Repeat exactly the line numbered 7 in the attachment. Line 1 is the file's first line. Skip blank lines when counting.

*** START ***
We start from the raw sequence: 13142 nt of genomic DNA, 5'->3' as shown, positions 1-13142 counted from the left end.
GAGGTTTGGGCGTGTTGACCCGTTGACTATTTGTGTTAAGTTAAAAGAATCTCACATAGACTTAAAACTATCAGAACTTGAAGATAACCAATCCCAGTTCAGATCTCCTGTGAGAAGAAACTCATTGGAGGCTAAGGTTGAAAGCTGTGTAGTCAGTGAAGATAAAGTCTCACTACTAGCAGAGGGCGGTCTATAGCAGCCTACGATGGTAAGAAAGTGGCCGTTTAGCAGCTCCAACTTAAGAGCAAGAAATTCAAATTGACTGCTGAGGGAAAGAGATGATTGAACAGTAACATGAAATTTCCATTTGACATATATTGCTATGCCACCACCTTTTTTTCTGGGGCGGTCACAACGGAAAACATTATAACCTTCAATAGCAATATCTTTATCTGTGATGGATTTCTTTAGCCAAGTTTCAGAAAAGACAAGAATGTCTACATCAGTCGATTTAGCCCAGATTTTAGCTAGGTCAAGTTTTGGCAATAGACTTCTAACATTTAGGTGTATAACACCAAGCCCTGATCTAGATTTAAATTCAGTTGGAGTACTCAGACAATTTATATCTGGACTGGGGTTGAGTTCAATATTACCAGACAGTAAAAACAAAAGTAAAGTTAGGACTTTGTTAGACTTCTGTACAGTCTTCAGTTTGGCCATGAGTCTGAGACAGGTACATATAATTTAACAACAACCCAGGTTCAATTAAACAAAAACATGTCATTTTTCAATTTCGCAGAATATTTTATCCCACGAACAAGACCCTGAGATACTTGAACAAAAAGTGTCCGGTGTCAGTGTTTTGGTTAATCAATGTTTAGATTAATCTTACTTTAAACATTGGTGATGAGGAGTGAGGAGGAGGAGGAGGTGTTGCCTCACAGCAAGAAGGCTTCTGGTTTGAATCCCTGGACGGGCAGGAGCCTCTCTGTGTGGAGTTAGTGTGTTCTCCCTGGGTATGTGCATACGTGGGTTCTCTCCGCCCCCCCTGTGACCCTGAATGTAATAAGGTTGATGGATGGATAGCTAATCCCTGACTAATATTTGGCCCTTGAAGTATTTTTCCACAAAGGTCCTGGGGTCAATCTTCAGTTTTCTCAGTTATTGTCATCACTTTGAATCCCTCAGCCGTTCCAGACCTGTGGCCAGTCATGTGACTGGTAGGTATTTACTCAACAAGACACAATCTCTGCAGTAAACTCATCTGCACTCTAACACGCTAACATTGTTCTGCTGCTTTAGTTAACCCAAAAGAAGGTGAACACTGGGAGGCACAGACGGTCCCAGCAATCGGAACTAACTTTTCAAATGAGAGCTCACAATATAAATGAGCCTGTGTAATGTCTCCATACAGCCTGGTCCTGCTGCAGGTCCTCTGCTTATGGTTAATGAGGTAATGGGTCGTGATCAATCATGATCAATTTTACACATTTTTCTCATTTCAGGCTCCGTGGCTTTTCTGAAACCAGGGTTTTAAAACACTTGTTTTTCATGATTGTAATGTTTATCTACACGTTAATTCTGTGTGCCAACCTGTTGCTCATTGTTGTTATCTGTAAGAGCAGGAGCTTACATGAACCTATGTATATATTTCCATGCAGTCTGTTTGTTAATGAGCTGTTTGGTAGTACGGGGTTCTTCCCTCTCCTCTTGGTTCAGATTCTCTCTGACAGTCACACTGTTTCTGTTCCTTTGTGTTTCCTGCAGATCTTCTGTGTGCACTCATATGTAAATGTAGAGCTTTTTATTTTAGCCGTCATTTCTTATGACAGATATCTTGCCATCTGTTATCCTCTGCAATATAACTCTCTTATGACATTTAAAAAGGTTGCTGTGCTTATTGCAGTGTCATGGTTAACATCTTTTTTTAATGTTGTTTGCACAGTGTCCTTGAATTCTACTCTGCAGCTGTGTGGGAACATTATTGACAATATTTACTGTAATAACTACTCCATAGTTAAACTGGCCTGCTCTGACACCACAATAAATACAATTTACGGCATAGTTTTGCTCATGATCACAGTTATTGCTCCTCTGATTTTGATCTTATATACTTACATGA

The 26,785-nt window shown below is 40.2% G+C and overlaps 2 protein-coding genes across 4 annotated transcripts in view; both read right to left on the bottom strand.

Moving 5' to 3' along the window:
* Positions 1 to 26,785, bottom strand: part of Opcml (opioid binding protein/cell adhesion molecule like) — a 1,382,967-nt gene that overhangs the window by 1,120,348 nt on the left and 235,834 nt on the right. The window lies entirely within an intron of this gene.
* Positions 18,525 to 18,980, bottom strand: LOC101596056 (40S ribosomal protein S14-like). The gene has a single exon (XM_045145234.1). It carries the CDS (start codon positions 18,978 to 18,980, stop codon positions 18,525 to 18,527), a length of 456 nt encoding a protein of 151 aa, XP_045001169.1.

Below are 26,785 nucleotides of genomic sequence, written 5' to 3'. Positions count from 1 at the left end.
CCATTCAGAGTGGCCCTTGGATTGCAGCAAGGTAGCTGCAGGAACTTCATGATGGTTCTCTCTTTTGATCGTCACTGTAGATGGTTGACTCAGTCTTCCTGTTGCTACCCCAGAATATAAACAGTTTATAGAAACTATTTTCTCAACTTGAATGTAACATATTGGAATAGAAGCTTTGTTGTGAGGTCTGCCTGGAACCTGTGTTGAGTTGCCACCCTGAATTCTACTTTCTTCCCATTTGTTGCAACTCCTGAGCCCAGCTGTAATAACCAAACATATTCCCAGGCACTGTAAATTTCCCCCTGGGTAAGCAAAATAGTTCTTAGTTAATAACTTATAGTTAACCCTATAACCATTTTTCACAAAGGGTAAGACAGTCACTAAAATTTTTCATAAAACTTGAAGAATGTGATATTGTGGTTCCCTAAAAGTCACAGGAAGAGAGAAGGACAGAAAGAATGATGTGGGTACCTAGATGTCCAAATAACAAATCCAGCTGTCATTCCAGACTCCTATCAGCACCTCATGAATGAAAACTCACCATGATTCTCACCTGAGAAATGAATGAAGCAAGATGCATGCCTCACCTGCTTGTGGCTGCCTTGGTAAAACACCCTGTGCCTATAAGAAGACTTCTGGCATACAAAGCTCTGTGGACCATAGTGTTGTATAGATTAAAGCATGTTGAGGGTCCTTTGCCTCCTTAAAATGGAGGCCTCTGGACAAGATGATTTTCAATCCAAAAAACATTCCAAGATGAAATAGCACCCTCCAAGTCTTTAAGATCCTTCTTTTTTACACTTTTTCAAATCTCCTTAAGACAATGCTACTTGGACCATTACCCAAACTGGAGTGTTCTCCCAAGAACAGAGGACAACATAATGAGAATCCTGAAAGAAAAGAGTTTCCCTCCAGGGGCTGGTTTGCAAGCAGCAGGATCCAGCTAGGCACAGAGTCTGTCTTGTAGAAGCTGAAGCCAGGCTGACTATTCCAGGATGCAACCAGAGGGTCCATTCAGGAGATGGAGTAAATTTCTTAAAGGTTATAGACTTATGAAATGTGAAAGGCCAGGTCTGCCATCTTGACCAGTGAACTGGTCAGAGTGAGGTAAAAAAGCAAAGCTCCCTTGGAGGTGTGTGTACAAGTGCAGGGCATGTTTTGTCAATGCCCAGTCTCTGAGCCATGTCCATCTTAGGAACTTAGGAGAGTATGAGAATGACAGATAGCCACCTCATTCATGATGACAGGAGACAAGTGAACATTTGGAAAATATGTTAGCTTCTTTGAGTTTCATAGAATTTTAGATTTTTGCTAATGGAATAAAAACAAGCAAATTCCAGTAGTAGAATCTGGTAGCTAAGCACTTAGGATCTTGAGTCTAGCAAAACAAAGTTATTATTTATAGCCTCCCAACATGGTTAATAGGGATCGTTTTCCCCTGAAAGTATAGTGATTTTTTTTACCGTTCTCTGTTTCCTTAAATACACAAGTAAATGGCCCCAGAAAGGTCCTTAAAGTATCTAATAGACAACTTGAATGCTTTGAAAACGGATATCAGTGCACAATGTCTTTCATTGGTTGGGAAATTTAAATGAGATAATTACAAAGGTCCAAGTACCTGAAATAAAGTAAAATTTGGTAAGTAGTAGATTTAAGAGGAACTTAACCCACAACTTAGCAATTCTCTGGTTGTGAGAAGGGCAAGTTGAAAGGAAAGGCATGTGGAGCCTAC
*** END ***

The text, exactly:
Below are 26,785 nucleotides of genomic sequence, written 5' to 3'. Positions count from 1 at the left end.